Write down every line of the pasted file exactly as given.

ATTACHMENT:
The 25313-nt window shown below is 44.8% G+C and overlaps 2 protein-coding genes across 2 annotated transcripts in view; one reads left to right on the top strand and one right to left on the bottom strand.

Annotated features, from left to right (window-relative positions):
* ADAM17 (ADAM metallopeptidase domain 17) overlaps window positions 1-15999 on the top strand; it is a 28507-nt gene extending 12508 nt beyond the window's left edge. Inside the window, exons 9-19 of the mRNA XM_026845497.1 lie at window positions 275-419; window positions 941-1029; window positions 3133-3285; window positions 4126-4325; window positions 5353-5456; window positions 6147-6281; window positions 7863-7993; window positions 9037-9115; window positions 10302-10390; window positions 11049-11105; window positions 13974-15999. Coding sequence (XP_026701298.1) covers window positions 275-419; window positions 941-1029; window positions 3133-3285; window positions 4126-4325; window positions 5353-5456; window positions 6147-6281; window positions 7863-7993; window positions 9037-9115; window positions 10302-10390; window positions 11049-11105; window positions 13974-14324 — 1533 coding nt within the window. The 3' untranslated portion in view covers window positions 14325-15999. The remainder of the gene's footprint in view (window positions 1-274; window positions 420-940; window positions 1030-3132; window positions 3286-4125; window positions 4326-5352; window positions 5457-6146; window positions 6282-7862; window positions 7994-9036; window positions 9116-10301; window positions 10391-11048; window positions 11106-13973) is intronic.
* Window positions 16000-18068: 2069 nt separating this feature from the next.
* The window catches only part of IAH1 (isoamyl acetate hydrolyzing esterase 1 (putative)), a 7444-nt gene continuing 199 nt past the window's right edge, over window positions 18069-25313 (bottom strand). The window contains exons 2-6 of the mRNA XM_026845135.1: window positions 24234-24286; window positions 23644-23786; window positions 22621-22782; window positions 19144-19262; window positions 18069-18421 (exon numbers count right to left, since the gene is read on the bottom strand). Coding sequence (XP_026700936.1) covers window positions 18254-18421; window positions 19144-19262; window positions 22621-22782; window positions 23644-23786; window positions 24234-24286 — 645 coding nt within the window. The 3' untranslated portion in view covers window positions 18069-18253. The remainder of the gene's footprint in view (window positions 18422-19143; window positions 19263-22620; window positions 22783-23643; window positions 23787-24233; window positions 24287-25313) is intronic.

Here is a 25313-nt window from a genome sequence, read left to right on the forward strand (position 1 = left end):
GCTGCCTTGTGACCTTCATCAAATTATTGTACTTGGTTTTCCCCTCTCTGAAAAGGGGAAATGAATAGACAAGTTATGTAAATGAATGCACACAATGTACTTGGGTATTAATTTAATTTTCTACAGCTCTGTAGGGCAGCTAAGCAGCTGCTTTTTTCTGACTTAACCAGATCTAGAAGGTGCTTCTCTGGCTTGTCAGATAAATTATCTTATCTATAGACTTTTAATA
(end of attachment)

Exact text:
The 25313-nt window shown below is 44.8% G+C and overlaps 2 protein-coding genes across 2 annotated transcripts in view; one reads left to right on the top strand and one right to left on the bottom strand.

Annotated features, from left to right (window-relative positions):
* ADAM17 (ADAM metallopeptidase domain 17) overlaps window positions 1-15999 on the top strand; it is a 28507-nt gene extending 12508 nt beyond the window's left edge. Inside the window, exons 9-19 of the mRNA XM_026845497.1 lie at window positions 275-419; window positions 941-1029; window positions 3133-3285; window positions 4126-4325; window positions 5353-5456; window positions 6147-6281; window positions 7863-7993; window positions 9037-9115; window positions 10302-10390; window positions 11049-11105; window positions 13974-15999. Coding sequence (XP_026701298.1) covers window positions 275-419; window positions 941-1029; window positions 3133-3285; window positions 4126-4325; window positions 5353-5456; window positions 6147-6281; window positions 7863-7993; window positions 9037-9115; window positions 10302-10390; window positions 11049-11105; window positions 13974-14324 — 1533 coding nt within the window. The 3' untranslated portion in view covers window positions 14325-15999. The remainder of the gene's footprint in view (window positions 1-274; window positions 420-940; window positions 1030-3132; window positions 3286-4125; window positions 4326-5352; window positions 5457-6146; window positions 6282-7862; window positions 7994-9036; window positions 9116-10301; window positions 10391-11048; window positions 11106-13973) is intronic.
* Window positions 16000-18068: 2069 nt separating this feature from the next.
* The window catches only part of IAH1 (isoamyl acetate hydrolyzing esterase 1 (putative)), a 7444-nt gene continuing 199 nt past the window's right edge, over window positions 18069-25313 (bottom strand). The window contains exons 2-6 of the mRNA XM_026845135.1: window positions 24234-24286; window positions 23644-23786; window positions 22621-22782; window positions 19144-19262; window positions 18069-18421 (exon numbers count right to left, since the gene is read on the bottom strand). Coding sequence (XP_026700936.1) covers window positions 18254-18421; window positions 19144-19262; window positions 22621-22782; window positions 23644-23786; window positions 24234-24286 — 645 coding nt within the window. The 3' untranslated portion in view covers window positions 18069-18253. The remainder of the gene's footprint in view (window positions 18422-19143; window positions 19263-22620; window positions 22783-23643; window positions 23787-24233; window positions 24287-25313) is intronic.

Here is a 25313-nt window from a genome sequence, read left to right on the forward strand (position 1 = left end):
GCTGCCTTGTGACCTTCATCAAATTATTGTACTTGGTTTTCCCCTCTCTGAAAAGGGGAAATGAATAGACAAGTTATGTAAATGAATGCACACAATGTACTTGGGTATTAATTTAATTTTCTACAGCTCTGTAGGGCAGCTAAGCAGCTGCTTTTTTCTGACTTAACCAGATCTAGAAGGTGCTTCTCTGGCTTGTCAGATAAATTATCTTATCTATAGACTTTTAATA